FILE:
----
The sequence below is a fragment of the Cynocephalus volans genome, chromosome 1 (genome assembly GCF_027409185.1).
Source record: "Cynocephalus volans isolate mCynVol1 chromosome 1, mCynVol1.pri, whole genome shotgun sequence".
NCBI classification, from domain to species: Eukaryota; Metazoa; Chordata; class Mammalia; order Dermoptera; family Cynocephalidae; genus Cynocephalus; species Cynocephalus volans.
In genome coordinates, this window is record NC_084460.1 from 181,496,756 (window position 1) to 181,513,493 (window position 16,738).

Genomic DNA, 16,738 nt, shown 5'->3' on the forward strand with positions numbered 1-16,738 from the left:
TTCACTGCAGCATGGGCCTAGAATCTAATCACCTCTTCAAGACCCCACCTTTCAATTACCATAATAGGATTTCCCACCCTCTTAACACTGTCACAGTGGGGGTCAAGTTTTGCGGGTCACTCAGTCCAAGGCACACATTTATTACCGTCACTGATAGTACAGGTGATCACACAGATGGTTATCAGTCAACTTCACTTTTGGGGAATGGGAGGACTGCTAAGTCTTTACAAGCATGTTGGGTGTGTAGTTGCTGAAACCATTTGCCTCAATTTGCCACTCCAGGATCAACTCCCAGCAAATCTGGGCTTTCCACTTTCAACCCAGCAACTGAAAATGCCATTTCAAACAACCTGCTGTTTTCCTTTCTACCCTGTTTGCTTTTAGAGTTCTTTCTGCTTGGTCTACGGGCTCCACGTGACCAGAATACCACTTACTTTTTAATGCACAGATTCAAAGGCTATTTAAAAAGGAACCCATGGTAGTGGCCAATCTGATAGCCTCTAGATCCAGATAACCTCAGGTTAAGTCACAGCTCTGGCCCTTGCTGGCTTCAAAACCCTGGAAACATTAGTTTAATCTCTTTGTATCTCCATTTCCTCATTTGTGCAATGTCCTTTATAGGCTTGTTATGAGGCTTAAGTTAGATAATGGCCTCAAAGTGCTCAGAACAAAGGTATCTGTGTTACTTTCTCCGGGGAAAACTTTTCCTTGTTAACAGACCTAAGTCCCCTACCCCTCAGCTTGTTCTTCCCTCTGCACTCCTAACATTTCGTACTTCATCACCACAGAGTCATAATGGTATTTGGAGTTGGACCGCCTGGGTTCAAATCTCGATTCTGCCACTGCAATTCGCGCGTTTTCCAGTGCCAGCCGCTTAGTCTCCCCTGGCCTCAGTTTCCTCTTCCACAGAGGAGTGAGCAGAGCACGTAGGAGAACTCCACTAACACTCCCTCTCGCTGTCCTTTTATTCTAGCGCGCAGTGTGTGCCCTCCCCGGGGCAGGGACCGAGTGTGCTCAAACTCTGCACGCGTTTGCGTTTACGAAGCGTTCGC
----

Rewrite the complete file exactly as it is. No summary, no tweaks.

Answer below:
The sequence below is a fragment of the Cynocephalus volans genome, chromosome 1 (genome assembly GCF_027409185.1).
Source record: "Cynocephalus volans isolate mCynVol1 chromosome 1, mCynVol1.pri, whole genome shotgun sequence".
NCBI classification, from domain to species: Eukaryota; Metazoa; Chordata; class Mammalia; order Dermoptera; family Cynocephalidae; genus Cynocephalus; species Cynocephalus volans.
In genome coordinates, this window is record NC_084460.1 from 181,496,756 (window position 1) to 181,513,493 (window position 16,738).

Genomic DNA, 16,738 nt, shown 5'->3' on the forward strand with positions numbered 1-16,738 from the left:
TTCACTGCAGCATGGGCCTAGAATCTAATCACCTCTTCAAGACCCCACCTTTCAATTACCATAATAGGATTTCCCACCCTCTTAACACTGTCACAGTGGGGGTCAAGTTTTGCGGGTCACTCAGTCCAAGGCACACATTTATTACCGTCACTGATAGTACAGGTGATCACACAGATGGTTATCAGTCAACTTCACTTTTGGGGAATGGGAGGACTGCTAAGTCTTTACAAGCATGTTGGGTGTGTAGTTGCTGAAACCATTTGCCTCAATTTGCCACTCCAGGATCAACTCCCAGCAAATCTGGGCTTTCCACTTTCAACCCAGCAACTGAAAATGCCATTTCAAACAACCTGCTGTTTTCCTTTCTACCCTGTTTGCTTTTAGAGTTCTTTCTGCTTGGTCTACGGGCTCCACGTGACCAGAATACCACTTACTTTTTAATGCACAGATTCAAAGGCTATTTAAAAAGGAACCCATGGTAGTGGCCAATCTGATAGCCTCTAGATCCAGATAACCTCAGGTTAAGTCACAGCTCTGGCCCTTGCTGGCTTCAAAACCCTGGAAACATTAGTTTAATCTCTTTGTATCTCCATTTCCTCATTTGTGCAATGTCCTTTATAGGCTTGTTATGAGGCTTAAGTTAGATAATGGCCTCAAAGTGCTCAGAACAAAGGTATCTGTGTTACTTTCTCCGGGGAAAACTTTTCCTTGTTAACAGACCTAAGTCCCCTACCCCTCAGCTTGTTCTTCCCTCTGCACTCCTAACATTTCGTACTTCATCACCACAGAGTCATAATGGTATTTGGAGTTGGACCGCCTGGGTTCAAATCTCGATTCTGCCACTGCAATTCGCGCGTTTTCCAGTGCCAGCCGCTTAGTCTCCCCTGGCCTCAGTTTCCTCTTCCACAGAGGAGTGAGCAGAGCACGTAGGAGAACTCCACTAACACTCCCTCTCGCTGTCCTTTTATTCTAGCGCGCAGTGTGTGCCCTCCCCGGGGCAGGGACCGAGTGTGCTCAAACTCTGCACGCGTTTGCGTTTACGAAGCGTTCGC